Posted by: signalhillarchaeology | July 21, 2009

Adventures in Mapping

(Instructor’s note:  Here is the tale of one student’s adventures in archaeological paperwork.  You might not think it, but we actually do more paperwork than digging sometimes, or so it seems.  Here’s one really good (and funny) explanation of why this is so. Thanks Aaron!)

Contrary to popular perception, archaeology isn’t just about digging holes and
finding treasure. Sure, that’s only half of the job. The other half is
paperwork. And boy oh boy, is there a lot of it.

I’d hate to be the one who crushes some potential young archaeologist’s dreams.
The process of chipping away at the past, adding to, and sometimes even
challenging the historical record is definitely an exciting one. However, it’s
the paperwork that separates us from your average gold digging zombie tomb
raider, and that includes maps.

These are not gold digging zombie tomb raiders-- they are archaeologists doing what archaeologists love to do (or learn to love)-- mapping.

These are not gold digging zombie tomb raiders-- they are archaeologists doing what archaeologists love to do (or learn to love)-- mapping.

With a little practice, mapping isn’t a particularly difficult task, but for the
beginner, it is certainly a time consuming one. Every time a new layer of soil
is uncovered, the archaeologist must break out their pencil, paper, and
measuring tape. The map that takes the most time to produce, I’ve learned, is a
stratigraphic profile.

Stratigraphy, for those not familiar with it, basically refers to the layers of
the soil. Attention to these layers is one of the primary aspects that separate
the archaeologist from those tomb raiders (or, as we say in the biz, “pot
hunters”). It is not enough to simply take the object from the ground, treat
it, and store it. Determining what layer in the ground an object comes from may
indicate WHEN it is from, i.e. object A and object B are both in layer 2, so one
can assume they come from a similar time period. It takes a keen eye to study
stratigraphy.

Detecting changes in stratigraphy is one of the most challenging parts of digging...

Detecting changes in stratigraphy is one of the most challenging parts of digging...

Archaeologists look for changes in soil colour and texture, and
once they dig to a certain depth, they might decide to draw their profile map.
Without dwelling too long over the details of the process, one member of the
team looks for these changes in the wall of an excavation trench and measures
where they take place. They call out the readings to the mapper, who draws them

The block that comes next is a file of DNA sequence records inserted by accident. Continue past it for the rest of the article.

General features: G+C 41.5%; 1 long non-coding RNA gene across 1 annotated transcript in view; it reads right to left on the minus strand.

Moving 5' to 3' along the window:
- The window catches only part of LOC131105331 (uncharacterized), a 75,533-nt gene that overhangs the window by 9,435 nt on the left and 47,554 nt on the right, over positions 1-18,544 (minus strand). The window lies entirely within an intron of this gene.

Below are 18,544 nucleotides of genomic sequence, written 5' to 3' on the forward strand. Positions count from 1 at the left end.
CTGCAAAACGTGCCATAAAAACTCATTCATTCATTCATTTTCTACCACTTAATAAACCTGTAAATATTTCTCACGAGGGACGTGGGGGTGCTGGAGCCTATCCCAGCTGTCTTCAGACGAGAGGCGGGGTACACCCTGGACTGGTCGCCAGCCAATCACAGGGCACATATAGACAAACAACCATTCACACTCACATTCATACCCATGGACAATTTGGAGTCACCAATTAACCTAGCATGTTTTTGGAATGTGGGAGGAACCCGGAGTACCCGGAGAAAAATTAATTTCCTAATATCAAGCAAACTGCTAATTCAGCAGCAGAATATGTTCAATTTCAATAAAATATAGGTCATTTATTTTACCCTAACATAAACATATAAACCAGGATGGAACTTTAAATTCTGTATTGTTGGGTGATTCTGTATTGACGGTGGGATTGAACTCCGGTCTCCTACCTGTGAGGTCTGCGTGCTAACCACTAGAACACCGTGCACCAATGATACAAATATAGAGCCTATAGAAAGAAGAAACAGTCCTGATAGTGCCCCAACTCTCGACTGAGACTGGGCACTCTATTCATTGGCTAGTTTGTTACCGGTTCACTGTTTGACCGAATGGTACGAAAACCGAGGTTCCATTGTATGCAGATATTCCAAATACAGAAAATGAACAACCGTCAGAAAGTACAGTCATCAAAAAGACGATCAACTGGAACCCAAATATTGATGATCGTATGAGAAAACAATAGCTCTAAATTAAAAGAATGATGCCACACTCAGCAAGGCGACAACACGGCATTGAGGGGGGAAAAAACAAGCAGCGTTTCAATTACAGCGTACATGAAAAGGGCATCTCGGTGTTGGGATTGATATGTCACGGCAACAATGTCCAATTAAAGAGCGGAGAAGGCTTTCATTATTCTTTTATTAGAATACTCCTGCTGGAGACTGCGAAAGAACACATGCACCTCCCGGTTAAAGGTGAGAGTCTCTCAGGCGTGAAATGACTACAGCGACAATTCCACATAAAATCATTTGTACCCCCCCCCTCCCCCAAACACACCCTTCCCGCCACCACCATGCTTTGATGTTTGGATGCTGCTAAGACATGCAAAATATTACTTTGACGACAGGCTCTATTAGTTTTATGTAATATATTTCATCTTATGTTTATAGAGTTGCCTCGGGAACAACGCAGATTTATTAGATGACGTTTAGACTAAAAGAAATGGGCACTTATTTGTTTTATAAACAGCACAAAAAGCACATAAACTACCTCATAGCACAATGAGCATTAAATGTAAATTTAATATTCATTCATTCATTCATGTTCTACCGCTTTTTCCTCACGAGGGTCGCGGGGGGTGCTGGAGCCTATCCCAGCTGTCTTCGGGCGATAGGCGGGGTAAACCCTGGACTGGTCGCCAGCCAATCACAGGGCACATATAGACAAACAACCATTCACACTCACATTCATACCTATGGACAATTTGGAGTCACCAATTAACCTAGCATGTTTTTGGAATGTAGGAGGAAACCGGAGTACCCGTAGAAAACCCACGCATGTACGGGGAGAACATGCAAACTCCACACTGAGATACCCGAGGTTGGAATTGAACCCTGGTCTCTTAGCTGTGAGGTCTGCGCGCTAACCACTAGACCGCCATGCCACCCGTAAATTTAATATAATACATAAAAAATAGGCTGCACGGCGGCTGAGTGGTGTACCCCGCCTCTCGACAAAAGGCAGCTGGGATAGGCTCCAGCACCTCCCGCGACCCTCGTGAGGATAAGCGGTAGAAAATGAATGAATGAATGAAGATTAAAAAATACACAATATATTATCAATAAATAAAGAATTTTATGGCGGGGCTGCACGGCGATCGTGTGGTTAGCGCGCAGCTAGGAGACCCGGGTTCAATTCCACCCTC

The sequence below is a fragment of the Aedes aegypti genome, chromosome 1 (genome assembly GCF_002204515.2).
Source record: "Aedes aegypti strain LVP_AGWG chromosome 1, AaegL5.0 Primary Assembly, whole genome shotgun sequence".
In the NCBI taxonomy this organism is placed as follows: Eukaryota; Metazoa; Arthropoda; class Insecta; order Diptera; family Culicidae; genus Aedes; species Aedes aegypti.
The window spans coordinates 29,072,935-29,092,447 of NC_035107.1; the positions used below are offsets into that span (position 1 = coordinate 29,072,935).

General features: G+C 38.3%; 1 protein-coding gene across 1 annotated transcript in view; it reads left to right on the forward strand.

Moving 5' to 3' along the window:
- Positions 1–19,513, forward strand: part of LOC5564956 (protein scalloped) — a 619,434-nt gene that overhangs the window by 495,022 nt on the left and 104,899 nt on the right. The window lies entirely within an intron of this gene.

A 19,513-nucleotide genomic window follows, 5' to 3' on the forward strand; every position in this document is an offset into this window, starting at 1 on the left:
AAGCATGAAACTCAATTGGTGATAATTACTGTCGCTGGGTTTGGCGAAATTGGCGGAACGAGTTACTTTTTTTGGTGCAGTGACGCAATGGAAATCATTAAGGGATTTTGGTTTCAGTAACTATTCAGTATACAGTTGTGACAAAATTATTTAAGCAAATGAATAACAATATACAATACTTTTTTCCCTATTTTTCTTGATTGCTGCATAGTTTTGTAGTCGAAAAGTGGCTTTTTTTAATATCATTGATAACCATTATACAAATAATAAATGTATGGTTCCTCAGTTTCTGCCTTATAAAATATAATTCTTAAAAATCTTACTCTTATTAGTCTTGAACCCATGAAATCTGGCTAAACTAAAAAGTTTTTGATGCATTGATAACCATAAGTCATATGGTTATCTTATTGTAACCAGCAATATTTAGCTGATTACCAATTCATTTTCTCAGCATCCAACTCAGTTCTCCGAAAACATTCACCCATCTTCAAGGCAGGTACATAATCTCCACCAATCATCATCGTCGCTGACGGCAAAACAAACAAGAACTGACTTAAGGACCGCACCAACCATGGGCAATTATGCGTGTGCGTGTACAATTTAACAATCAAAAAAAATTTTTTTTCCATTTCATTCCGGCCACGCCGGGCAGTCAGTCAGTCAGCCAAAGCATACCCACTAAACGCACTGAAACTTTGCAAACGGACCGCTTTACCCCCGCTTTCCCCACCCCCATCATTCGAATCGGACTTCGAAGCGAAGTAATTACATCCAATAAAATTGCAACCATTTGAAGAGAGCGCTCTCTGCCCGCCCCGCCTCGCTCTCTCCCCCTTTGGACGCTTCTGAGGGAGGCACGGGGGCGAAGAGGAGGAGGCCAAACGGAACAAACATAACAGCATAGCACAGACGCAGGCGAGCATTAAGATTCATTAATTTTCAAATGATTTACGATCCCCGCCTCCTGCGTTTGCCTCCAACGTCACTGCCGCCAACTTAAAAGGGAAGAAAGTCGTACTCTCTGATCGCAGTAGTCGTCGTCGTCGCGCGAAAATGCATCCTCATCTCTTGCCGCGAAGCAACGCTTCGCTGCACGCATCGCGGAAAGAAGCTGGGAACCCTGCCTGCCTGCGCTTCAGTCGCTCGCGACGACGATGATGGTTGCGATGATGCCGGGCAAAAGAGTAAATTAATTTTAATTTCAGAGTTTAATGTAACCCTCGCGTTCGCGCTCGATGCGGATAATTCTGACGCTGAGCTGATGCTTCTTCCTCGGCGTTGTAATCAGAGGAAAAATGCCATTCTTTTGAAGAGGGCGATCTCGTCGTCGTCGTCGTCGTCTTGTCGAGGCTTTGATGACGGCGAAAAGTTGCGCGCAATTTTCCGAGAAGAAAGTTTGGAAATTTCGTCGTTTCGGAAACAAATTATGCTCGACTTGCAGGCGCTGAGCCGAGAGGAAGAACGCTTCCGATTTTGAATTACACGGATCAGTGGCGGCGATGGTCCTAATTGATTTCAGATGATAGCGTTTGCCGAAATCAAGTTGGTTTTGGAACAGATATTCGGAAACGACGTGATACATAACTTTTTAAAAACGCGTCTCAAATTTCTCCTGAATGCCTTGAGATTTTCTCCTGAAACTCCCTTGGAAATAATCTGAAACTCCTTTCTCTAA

in, along with any rocks or other objects projecting from the profile.

Now that we’ve covered the technical details, let me give you the inside scoop:
profile mapping is one strange adventure. Emberley was a difficult site to
profile, due to its compact and rocky nature. For a while we thought about
putting out a want ad for one particularly mysterious layer that kept
performing a disappearing act. (LOST: Lot 6, particularly grainy and red. If
found, please return to Field School Team 4, 55 Dangerous Slope in the Woods,
Signal Hill, NL).
On Friday, Rowena struggled to dig to the bottom of an
especially thick layer of soil. At one point, her head poked out of the trench,
caked with dirt, and she yelled, “ORANGE! Everything is just orange! I HATE
orange!” Meanwhile, at that point, I was standing in a hole up to my chest,
measuring a profile, while my face at ground level was victim to an especially
violent wind. While a shower at the end of the day managed to make me
presentable after such an adventure, I was still finding tiny speckles of
Signal Hill in my kleenex two days later.

Mapping strata

"Orange!! Why is the soil always ORANGE!!" and other laments of the field archaeologist...

Despite its occasional difficulties, such data is an incredibly important part
of the work we do. Alongside the great artifact finds we make, maps and
paperwork complete the picture. They allow us to look at the artifacts and
features of a site in a meaningful way, and ultimately they enable us to reach
conclusions. Clues can be found in the soil too. As we search for answers
regarding the surprisingly mysterious Ladies’ Lookout site, these maps may
eventually be an important part of the puzzle.

–Aaron Critch (Student)

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Responses

  1. Aaron,

    You perfectly summed up what all of us feel about paperwork! Way to go!


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